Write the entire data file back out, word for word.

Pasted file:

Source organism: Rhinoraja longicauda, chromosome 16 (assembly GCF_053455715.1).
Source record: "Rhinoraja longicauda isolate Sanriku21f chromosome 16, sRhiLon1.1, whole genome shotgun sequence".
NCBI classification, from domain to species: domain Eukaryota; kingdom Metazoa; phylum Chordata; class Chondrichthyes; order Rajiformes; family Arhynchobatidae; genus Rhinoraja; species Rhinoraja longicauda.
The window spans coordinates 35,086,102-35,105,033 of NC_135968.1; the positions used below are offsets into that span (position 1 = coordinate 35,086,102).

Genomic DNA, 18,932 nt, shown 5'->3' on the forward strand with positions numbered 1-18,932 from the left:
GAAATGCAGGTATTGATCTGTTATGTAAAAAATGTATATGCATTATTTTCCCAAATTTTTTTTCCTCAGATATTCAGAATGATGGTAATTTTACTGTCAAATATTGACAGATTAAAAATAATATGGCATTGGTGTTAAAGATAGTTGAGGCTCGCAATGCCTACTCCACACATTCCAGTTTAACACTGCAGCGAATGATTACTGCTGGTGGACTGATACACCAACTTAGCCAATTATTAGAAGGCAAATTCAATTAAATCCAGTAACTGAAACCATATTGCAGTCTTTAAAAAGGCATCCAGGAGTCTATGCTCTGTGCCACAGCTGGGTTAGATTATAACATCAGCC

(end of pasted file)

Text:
Source organism: Rhinoraja longicauda, chromosome 16 (assembly GCF_053455715.1).
Source record: "Rhinoraja longicauda isolate Sanriku21f chromosome 16, sRhiLon1.1, whole genome shotgun sequence".
NCBI classification, from domain to species: domain Eukaryota; kingdom Metazoa; phylum Chordata; class Chondrichthyes; order Rajiformes; family Arhynchobatidae; genus Rhinoraja; species Rhinoraja longicauda.
The window spans coordinates 35,086,102-35,105,033 of NC_135968.1; the positions used below are offsets into that span (position 1 = coordinate 35,086,102).

Genomic DNA, 18,932 nt, shown 5'->3' on the forward strand with positions numbered 1-18,932 from the left:
GAAATGCAGGTATTGATCTGTTATGTAAAAAATGTATATGCATTATTTTCCCAAATTTTTTTTCCTCAGATATTCAGAATGATGGTAATTTTACTGTCAAATATTGACAGATTAAAAATAATATGGCATTGGTGTTAAAGATAGTTGAGGCTCGCAATGCCTACTCCACACATTCCAGTTTAACACTGCAGCGAATGATTACTGCTGGTGGACTGATACACCAACTTAGCCAATTATTAGAAGGCAAATTCAATTAAATCCAGTAACTGAAACCATATTGCAGTCTTTAAAAAGGCATCCAGGAGTCTATGCTCTGTGCCACAGCTGGGTTAGATTATAACATCAGCC